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Locsin vs Duque part 2

/ 05:06 AM December 17, 2021

The ongoing word war between Foreign Secretary Teddy Locsin, Jr. and Health Secretary Francisco Duque III would have sounded hilarious—this late in the game, government officials still can’t get their act together?—but for the serious issues this return bout has surfaced: the need for transparency in the government procurement process, and the lack of urgency and competence in this administration’s handling of the pandemic.

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Locsin fired the first salvo when he tweeted last Saturday that the health department had missed a possible deal for 50 million syringes, forcing the government to scale down its vaccination target from 15 million to nine million during its national vaccination drive early December, and to reset another vaccine campaign later this month. “We dropped the ball again,” Locsin said of the syringe offer in Washington, DC, that he claimed “PH agencies … refused to discuss.”

Hours later, the Department of Foreign Affairs (DFA) official described the health department’s offer to purchase syringes at 4.7 centavos each as “hallucinatory,” saying that “7 cents is the absolute lowest (cost of a syringe),” and that “UNICEF pays double.”

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Calling out Locsin’s tweets as “baseless accusations,” Duque said that going beyond the approved budget for the syringes would violate Republic Act No. 9184 or the Government Procurement Reform Act, and open the health agency to graft charges. The supplier had questioned the Department of Health’s (DOH) maximum contract price for the syringes for being too low, he said, adding that Locsin had wanted to increase the budget to meet the supplier’s price offer.

The DFA secretary responded to that claim with a grim warning: “Don’t ever, Duque, ever, question my motives,” he tweeted Monday.

Both camps have also challenged each other to present documents to back up their claims. None have been presented so far.

The heated back-and-forth between the two officials underscores the continuing disarray at the top as the pandemic grinds into its second year. With the health agency claiming that it had already ordered 44 million syringes even before the World Health Organization (WHO) warned of a possible shortage of syringes for COVID-19 vaccines, one wonders why the DOH was still caught flat-footed by the syringe shortage on the eve of its much-publicized three-day national vaccination drive.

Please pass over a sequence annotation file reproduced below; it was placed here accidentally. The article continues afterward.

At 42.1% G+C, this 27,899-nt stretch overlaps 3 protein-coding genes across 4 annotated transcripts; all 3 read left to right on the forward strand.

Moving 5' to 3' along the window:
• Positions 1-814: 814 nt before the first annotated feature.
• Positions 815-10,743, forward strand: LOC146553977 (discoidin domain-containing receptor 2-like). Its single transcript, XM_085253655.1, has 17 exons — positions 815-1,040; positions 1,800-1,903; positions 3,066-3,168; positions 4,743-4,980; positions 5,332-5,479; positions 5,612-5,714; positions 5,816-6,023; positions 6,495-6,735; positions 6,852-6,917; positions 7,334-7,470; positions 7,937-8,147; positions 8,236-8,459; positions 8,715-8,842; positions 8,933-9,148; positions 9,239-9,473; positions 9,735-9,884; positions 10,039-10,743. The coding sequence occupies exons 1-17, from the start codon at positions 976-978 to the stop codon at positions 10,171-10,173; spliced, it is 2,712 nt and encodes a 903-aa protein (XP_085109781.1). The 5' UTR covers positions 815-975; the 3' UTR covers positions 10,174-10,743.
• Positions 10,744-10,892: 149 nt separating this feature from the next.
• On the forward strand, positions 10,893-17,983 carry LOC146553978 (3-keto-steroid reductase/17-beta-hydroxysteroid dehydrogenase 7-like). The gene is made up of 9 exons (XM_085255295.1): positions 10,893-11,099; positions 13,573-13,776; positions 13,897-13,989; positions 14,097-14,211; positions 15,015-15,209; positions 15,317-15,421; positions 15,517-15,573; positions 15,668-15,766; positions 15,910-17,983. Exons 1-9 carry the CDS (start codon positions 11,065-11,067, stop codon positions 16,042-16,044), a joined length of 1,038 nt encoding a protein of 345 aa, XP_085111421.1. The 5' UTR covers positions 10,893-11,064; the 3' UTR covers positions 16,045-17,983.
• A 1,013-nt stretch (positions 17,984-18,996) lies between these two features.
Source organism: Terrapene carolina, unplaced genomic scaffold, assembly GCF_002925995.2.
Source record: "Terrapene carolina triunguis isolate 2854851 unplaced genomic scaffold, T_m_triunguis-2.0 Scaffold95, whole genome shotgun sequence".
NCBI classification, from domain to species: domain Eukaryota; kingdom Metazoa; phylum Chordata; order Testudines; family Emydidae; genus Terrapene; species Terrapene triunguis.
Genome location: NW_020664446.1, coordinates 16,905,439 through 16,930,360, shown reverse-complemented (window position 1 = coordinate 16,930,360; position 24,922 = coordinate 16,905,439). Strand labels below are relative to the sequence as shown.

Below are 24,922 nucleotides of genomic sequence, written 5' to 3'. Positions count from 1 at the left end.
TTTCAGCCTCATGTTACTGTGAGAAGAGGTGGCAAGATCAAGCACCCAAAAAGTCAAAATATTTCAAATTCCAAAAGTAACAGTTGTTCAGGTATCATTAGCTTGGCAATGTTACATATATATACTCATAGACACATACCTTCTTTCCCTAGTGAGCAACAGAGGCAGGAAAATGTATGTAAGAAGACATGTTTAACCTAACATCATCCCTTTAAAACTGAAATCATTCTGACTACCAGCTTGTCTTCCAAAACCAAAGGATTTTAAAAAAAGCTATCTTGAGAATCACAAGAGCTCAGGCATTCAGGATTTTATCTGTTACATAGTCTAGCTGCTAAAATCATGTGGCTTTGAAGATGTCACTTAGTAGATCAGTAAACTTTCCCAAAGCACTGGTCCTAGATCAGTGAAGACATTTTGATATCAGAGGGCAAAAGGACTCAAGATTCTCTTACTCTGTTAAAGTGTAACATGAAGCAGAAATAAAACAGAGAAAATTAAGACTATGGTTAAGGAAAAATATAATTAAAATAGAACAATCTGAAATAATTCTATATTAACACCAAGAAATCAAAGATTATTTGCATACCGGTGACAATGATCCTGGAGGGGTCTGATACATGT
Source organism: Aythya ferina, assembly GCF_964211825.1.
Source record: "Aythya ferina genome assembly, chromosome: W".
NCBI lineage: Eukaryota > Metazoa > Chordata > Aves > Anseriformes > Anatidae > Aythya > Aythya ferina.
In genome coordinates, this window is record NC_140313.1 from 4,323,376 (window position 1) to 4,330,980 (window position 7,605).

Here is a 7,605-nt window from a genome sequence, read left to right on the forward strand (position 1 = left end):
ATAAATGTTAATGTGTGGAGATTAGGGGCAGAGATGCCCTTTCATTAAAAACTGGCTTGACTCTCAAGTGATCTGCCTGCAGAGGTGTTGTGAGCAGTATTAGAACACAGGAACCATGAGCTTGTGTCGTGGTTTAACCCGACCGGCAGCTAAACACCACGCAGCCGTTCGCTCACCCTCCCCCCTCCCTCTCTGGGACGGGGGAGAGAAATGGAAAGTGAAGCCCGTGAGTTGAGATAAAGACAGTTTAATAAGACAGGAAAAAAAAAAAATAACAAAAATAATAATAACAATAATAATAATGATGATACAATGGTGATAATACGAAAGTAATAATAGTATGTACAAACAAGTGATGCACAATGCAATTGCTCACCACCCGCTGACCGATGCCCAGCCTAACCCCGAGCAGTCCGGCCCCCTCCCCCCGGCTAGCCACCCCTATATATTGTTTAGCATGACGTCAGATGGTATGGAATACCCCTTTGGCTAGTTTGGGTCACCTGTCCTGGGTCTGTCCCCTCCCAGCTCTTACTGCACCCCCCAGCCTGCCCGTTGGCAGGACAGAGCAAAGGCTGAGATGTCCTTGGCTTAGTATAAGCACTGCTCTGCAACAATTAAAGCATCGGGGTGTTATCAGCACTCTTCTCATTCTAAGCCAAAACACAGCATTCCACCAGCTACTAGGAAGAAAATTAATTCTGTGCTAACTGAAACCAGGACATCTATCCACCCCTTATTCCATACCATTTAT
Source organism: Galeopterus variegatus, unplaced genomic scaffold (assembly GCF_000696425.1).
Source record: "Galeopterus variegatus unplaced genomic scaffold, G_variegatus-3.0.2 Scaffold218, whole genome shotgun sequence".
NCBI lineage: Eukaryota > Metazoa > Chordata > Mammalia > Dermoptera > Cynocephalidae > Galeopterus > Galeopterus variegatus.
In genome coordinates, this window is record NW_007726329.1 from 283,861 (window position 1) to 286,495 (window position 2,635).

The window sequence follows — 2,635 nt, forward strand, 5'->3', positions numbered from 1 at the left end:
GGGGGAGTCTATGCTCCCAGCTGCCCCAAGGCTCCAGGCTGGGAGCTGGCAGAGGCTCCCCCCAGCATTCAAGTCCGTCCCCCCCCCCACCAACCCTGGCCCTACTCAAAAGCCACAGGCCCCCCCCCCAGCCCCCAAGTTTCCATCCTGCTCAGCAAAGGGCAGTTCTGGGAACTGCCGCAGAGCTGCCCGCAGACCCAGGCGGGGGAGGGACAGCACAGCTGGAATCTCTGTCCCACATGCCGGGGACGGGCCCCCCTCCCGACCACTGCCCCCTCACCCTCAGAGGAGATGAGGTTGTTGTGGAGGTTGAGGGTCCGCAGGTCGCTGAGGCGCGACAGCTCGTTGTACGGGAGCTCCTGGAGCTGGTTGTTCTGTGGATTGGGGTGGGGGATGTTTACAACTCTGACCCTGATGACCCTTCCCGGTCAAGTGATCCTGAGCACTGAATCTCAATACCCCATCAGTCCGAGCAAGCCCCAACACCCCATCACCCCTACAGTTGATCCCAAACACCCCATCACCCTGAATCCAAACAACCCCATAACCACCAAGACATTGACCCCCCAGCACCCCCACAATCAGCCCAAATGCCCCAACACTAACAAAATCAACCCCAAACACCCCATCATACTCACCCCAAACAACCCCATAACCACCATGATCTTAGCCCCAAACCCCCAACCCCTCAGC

The furious and very public exchange between Locsin and Duque also highlights the lack of transparency in the government’s procurement process, the same convoluted and opaque procedure that had made possible the Pharmally case of billions of pesos splurged on overpriced pandemic supplies, and the mystifying lack of accountability among officials on top of the health and budget bureaucracies. Locsin’s recent tweet for Duque to “Make all purchases public” certainly applies retroactively to this unconscionable swindle of government funds amid a national health emergency.

And while Duque has loftily dissociated himself from that plunderous mess, his previous lapses cannot be so easily overlooked. Locsin’s initial tweet alluded to an earlier instance of Duque’s department “dropping the ball … First [with] Pfizer, then Moderna. Ok, I see the pattern.”

That was the first duel between the two, when in December last year, the DFA chief bared that the government had missed out on a chance to secure 10 million doses of Pfizer’s COVID-19 vaccine because “someone dropped the ball.” Sen. Panfilo Lacson expounded on this by saying that the country could have secured the delivery of 10 million vaccine doses as early as January this year, except that Duque had “failed to work on the necessary documentary requirements” needed for the Confidentiality Disclosure Agreement (CDA) with Pfizer. The delay resulted in the country lagging behind its regional peers in terms of acquiring the brand’s vaccines, Lacson charged.

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Duque dodged the blame and cited protocols in signing the CDA. “There was no dropping the ball. Ang ginawa natin dito (What we did here was) due diligence. We cannot be reckless. We cannot be signing documents without legal clearance,” he said.

Could Duque have moved faster? Lacson asked the paramount question: “How many lives would (have been) saved” had the vaccines come in earlier and “been made available to Filipinos?”

The same question may be asked when recalling Duque’s many other egregious shortcomings, from refusing to close the country’s borders to China in early 2020 out of fear of offending this neighbor, to the maddening policy on face shields, the inability to whip PhilHealth into paying hospitals promptly, the delays in giving health workers their benefits and allowances, etc. Now, if Locsin vs. Duque part 2 is to be believed, the health chief remains unchanged in another aspect, two years into this calamity: his dawdling, lackadaisical attitude when deciding on such critical matters as vaccines and syringes.

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TAGS: COVID-19, Duque, Locsin, syringe deal, vaccine
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